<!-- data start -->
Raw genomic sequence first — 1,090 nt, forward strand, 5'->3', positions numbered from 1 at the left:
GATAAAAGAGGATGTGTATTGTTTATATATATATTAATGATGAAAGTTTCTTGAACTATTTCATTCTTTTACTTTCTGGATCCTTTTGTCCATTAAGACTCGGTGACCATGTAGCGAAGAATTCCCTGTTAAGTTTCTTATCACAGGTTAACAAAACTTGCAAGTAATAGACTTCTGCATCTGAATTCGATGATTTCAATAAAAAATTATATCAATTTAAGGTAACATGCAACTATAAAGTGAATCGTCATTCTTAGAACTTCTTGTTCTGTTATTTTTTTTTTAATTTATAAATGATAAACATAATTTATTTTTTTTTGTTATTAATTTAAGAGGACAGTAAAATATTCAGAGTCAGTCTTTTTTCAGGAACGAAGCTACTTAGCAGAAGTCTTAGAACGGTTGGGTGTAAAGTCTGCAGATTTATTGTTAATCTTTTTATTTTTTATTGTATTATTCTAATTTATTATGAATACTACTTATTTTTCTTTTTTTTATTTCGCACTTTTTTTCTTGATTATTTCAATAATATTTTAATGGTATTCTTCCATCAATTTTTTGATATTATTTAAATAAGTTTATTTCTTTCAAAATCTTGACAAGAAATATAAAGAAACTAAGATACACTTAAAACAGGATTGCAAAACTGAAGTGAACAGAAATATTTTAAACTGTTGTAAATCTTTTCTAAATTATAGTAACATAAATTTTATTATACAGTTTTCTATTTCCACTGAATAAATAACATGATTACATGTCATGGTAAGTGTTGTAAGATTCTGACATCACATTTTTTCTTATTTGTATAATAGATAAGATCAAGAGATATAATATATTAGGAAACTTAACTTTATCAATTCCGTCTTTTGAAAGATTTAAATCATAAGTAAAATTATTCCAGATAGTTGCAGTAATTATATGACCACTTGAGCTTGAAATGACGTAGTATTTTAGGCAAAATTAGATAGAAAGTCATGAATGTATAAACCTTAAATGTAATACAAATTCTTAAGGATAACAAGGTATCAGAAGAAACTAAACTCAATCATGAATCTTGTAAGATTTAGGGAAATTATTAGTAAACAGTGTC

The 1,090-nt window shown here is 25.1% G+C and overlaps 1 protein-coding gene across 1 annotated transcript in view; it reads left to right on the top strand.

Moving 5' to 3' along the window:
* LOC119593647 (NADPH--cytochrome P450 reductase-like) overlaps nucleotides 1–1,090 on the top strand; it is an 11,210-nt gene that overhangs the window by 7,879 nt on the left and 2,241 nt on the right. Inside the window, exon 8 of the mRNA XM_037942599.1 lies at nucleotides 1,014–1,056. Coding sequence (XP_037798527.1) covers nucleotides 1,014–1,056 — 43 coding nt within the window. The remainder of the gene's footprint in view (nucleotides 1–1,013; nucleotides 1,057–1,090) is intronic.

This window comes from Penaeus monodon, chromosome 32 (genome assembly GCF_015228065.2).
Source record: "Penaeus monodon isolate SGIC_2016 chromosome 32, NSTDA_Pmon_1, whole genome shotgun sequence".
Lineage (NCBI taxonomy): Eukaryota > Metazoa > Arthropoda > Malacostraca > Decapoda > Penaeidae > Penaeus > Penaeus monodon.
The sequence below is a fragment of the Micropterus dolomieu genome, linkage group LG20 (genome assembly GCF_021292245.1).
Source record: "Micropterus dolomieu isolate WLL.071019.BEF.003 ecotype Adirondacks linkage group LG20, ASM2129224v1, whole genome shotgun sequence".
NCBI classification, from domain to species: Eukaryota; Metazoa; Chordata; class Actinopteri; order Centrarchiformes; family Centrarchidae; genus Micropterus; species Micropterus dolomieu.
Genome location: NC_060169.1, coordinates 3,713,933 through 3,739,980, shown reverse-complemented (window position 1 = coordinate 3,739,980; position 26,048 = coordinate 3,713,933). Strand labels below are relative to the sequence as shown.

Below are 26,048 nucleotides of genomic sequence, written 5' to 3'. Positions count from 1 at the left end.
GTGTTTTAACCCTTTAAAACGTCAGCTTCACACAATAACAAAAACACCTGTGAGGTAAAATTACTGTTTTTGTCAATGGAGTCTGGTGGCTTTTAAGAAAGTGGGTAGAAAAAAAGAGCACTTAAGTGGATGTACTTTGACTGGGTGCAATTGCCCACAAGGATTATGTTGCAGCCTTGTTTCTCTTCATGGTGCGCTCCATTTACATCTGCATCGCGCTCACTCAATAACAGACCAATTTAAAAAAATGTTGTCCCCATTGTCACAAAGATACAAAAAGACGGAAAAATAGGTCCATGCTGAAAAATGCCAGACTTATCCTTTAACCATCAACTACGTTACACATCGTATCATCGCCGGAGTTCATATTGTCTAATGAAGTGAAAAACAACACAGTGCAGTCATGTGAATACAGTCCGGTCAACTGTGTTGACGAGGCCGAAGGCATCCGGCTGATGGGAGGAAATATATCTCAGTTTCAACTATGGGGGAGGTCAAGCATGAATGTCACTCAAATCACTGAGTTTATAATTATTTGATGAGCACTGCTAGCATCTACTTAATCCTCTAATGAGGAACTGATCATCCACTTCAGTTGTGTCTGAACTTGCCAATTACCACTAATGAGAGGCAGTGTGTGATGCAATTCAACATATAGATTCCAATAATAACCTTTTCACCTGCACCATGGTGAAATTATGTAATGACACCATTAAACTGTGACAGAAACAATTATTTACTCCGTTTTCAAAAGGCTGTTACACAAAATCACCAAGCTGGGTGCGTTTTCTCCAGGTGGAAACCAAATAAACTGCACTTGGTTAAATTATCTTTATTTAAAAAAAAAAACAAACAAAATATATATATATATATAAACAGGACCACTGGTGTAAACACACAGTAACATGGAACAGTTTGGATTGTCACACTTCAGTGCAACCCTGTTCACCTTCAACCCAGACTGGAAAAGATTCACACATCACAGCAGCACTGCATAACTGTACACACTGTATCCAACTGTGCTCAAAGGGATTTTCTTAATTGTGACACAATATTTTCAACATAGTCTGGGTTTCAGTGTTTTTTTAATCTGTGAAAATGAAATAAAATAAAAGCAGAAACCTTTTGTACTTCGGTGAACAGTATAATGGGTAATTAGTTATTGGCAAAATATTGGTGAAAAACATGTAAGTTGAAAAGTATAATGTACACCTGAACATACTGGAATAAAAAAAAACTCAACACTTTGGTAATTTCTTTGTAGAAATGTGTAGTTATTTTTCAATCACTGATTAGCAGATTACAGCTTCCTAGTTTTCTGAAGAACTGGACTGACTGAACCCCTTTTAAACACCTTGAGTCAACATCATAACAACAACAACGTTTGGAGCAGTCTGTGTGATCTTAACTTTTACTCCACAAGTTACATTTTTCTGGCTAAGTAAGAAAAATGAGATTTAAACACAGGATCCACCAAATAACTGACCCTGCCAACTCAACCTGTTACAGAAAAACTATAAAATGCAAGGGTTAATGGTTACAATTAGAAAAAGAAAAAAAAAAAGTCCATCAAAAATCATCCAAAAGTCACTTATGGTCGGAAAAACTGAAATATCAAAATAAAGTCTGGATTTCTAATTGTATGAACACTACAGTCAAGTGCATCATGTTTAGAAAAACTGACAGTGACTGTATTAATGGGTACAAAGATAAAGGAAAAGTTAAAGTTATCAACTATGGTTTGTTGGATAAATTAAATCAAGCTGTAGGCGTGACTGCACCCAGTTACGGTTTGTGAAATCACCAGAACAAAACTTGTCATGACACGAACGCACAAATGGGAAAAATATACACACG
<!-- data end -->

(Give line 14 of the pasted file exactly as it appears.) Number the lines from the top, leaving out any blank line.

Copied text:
GTGTTTTAACCCTTTAAAACGTCAGCTTCACACAATAACAAAAACACCTGTGAGGTAAAATTACTGTTTTTGTCAATGGAGTCTGGTGGCTTTTAAGAAAGTGGGTAGAAAAAAAGAGCACTTAAGTGGATGTACTTTGACTGGGTGCAATTGCCCACAAGGATTATGTTGCAGCCTTGTTTCTCTTCATGGTGCGCTCCATTTACATCTGCATCGCGCTCACTCAATAACAGACCAATTTAAAAAAATGTTGTCCCCATTGTCACAAAGATACAAAAAGACGGAAAAATAGGTCCATGCTGAAAAATGCCAGACTTATCCTTTAACCATCAACTACGTTACACATCGTATCATCGCCGGAGTTCATATTGTCTAATGAAGTGAAAAACAACACAGTGCAGTCATGTGAATACAGTCCGGTCAACTGTGTTGACGAGGCCGAAGGCATCCGGCTGATGGGAGGAAATATATCTCAGTTTCAACTATGGGGGAGGTCAAGCATGAATGTCACTCAAATCACTGAGTTTATAATTATTTGATGAGCACTGCTAGCATCTACTTAATCCTCTAATGAGGAACTGATCATCCACTTCAGTTGTGTCTGAACTTGCCAATTACCACTAATGAGAGGCAGTGTGTGATGCAATTCAACATATAGATTCCAATAATAACCTTTTCACCTGCACCATGGTGAAATTATGTAATGACACCATTAAACTGTGACAGAAACAATTATTTACTCCGTTTTCAAAAGGCTGTTACACAAAATCACCAAGCTGGGTGCGTTTTCTCCAGGTGGAAACCAAATAAACTGCACTTGGTTAAATTATCTTTATTTAAAAAAAAAAACAAACAAAATATATATATATATATAAACAGGACCACTGGTGTAAACACACAGTAACATGGAACAGTTTGGATTGTCACACTTCAGTGCAACCCTGTTCACCTTCAACCCAGACTGGAAAAGATTCACACATCACAGCAGCACTGCATAACTGTACACACTGTATCCAACTGTGCTCAAAGGGATTTTCTTAATTGTGACACAATATTTTCAACATAGTCTGGGTTTCAGTGTTTTTTTAATCTGTGAAAATGAAATAAAATAAAAGCAGAAACCTTTTGTACTTCGGTGAACAGTATAATGGGTAATTAGTTATTGGCAAAATATTGGTGAAAAACATGTAAGTTGAAAAGTATAATGTACACCTGAACATACTGGAATAAAAAAAAACTCAACACTTTGGTAATTTCTTTGTAGAAATGTGTAGTTATTTTTCAATCACTGATTAGCAGATTACAGCTTCCTAGTTTTCTGAAGAACTGGACTGACTGAACCCCTTTTAAACACCTTGAGTCAACATCATAACAACAACAACGTTTGGAGCAGTCTGTGTGATCTTAACTTTTACTCCACAAGTTACATTTTTCTGGCTAAGTAAGAAAAATGAGATTTAAACACAGGATCCACCAAATAACTGACCCTGCCAACTCAACCTGTTACAGAAAAACTATAAAATGCAAGGGTTAATGGTTACAATTAGAAAAAGAAAAAAAAAAAGTCCATCAAAAATCATCCAAAAGTCACTTATGGTCGGAAAAACTGAAATATCAAAATAAAGTCTGGATTTCTAATTGTATGAACACTACAGTCAAGTGCATCATGTTTAGAAAAACTGACAGTGACTGTATTAATGGGTACAAAGATAAAGGAAAAGTTAAAGTTATCAACTATGGTTTGTTGGATAAATTAAATCAAGCTGTAGGCGTGACTGCACCCAGTTACGGTTTGTGAAATCACCAGAACAAAACTTGTCATGACACGAACGCACAAATGGGAAAAATATACACACG